• Greater communication of NPF activity and support for party units to get involved.
• Policy Commissions to look more at current issues via conference calls and online debate.

This all seemed fairly sensible and consistent with members’ calls for a more transparent process.

This was just an initial discussion – further discussion will happen at the NEC, leading to rule changes going to Annual Conference this year.

The Committee also agreed:
• To trigger a further 14 early parliamentary selections (all 3 seats in Brighton & Hove based on the anticipated new boundaries, Carlisle, Redcar, Crewe & Nantwich, Gillingham & Rainham, Milton Keynes N, Reading E, Bristol S, Gloucester, Cannock Chase, Stafford, Tamworth & Staffs).
• A timetable for selecting mayoral candidates where referendums result in a “yes” vote (freeze date for being a member with voting rights of 5 May, short-listing by panels of a mixture of Regional Board and CLP reps on 16 May, OMOV ballot goes out on 25 May, hustings meetings by 10 June, ballot closes on 13 June and results declared on 15 June). The same ballot dates will apply to the NEC and NPF elections and the Police Commissioner selections.
• Labour MPs selected as Mayoral or Police Commissioner candidates will have to resign from the Commons and trigger by-elections.
• Guidelines for reorganising CLPs in January 2013 on the new boundaries.
• Model candidate contracts which involve a commitment to a lot of campaigning!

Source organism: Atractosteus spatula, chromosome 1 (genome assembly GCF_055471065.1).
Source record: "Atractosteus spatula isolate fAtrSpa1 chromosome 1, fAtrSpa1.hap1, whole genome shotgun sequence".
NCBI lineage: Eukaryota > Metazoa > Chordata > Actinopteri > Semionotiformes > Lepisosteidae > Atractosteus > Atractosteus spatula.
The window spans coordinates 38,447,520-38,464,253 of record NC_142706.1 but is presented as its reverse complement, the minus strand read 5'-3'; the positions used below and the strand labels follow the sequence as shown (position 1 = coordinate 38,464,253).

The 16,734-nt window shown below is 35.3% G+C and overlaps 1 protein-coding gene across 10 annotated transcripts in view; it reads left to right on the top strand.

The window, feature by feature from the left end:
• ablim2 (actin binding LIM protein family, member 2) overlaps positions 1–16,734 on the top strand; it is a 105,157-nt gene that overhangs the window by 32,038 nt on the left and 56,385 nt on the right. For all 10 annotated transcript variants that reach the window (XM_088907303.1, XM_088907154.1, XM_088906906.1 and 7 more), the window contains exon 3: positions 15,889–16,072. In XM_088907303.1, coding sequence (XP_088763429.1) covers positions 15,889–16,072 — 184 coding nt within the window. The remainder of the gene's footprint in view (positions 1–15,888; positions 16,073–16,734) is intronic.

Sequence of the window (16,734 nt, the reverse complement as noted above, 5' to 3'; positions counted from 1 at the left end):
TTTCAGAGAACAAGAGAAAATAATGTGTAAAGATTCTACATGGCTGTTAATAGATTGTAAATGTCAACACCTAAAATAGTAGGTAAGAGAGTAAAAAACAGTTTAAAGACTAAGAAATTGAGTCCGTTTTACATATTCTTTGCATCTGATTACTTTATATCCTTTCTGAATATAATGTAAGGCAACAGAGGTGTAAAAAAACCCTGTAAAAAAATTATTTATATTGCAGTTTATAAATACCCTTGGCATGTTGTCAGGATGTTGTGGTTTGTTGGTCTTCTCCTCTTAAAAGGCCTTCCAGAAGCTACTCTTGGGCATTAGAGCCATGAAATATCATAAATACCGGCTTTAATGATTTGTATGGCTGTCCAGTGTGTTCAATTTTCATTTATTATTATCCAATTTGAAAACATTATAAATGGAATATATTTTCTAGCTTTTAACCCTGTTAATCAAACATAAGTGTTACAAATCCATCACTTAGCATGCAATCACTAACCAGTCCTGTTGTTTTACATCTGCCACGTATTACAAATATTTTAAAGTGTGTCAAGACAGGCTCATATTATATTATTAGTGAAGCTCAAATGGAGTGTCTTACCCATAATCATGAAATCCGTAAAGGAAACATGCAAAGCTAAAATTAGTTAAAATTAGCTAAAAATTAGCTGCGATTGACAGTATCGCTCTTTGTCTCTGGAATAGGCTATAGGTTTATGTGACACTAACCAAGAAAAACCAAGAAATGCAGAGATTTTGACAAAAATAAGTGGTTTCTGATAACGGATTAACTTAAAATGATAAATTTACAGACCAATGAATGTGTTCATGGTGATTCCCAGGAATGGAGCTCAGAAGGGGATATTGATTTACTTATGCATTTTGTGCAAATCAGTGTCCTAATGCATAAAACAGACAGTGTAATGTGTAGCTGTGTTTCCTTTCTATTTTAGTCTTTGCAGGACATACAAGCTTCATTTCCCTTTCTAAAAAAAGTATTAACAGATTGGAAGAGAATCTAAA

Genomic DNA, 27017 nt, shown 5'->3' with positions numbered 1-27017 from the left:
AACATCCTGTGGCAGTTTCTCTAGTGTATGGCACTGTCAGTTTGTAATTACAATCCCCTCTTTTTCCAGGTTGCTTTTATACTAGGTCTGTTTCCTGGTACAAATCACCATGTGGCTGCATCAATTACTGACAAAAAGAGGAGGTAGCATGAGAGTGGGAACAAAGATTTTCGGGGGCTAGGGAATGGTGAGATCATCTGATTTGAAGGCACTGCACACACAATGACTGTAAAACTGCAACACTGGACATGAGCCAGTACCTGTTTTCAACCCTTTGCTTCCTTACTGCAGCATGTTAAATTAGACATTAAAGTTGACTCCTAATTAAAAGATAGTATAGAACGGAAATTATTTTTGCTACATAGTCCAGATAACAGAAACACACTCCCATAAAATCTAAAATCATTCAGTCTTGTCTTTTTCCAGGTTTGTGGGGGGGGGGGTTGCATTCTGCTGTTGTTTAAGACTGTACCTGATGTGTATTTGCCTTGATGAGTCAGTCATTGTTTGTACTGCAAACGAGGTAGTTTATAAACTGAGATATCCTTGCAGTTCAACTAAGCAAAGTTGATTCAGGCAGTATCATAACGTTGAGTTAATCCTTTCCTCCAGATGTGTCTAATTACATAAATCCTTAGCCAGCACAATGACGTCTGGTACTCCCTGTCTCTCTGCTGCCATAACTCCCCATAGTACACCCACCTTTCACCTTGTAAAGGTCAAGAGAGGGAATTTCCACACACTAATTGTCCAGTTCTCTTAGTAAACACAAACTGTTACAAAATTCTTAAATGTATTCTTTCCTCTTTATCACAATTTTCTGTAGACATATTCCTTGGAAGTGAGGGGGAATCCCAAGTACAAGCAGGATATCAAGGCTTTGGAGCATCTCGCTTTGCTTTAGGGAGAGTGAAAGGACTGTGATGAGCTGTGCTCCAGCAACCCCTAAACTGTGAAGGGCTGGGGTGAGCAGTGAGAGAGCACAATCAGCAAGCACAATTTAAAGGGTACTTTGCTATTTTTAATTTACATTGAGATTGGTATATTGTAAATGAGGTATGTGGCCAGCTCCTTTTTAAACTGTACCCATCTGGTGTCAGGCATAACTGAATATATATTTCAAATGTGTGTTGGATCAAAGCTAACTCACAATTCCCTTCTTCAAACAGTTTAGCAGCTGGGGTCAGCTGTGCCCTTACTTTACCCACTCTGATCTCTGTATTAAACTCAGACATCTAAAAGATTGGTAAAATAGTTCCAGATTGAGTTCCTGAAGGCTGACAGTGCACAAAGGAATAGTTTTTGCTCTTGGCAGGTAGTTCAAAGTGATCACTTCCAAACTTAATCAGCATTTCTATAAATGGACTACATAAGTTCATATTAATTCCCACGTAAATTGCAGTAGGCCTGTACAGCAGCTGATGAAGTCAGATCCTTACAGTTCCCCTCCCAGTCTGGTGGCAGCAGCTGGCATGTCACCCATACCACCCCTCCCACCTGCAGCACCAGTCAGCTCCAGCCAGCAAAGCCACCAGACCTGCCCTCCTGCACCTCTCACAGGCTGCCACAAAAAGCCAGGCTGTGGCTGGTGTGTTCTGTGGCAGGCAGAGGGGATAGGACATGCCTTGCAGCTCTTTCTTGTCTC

• Labour Movement for Europe and Labour Finance & Industry Group are to become formal affiliates of the Party.

  • Johndclare

    VERY well-campaigned, Luke.

  • http://www.facebook.com/people/Andrea-Parma/578831001 Andrea Parma

    Interesting that Bristol South (where Dawn Primarolo is retiring) is given an early selection. So it can’t be used for sitting MPs left without a seat after boundary reviews (as Labour have few MPs in the South, there won’t be MPs in need in neighbouring areas  anyway).

  • http://twitter.com/RDStalker Rachel Danae Stalker

    Odd that Carlisle is selecting when there is cross-party opposition to the Boundary Commission proposals. If Labour were to get their way, there might be a spare Cumbrian Labour MP looking for a seat!

    Boundary Commission proposals make all Cumbrian seats marginal and set Rory Stewart against Tim Farron. Labour’s proposal makes one ultra-safe Labour seat (the Labour bits of Workington and Copeland), two Labour-leaning marginals (Barrow and Carlisle) and leave Rory and Tim with safe seats.

  • Tony Labour

    What happened to the feedback on Labour Party in Northern Ireland ?

Latest

  • Featured The Top 100 UKIP leaning Labour seats

    The Top 100 UKIP leaning Labour seats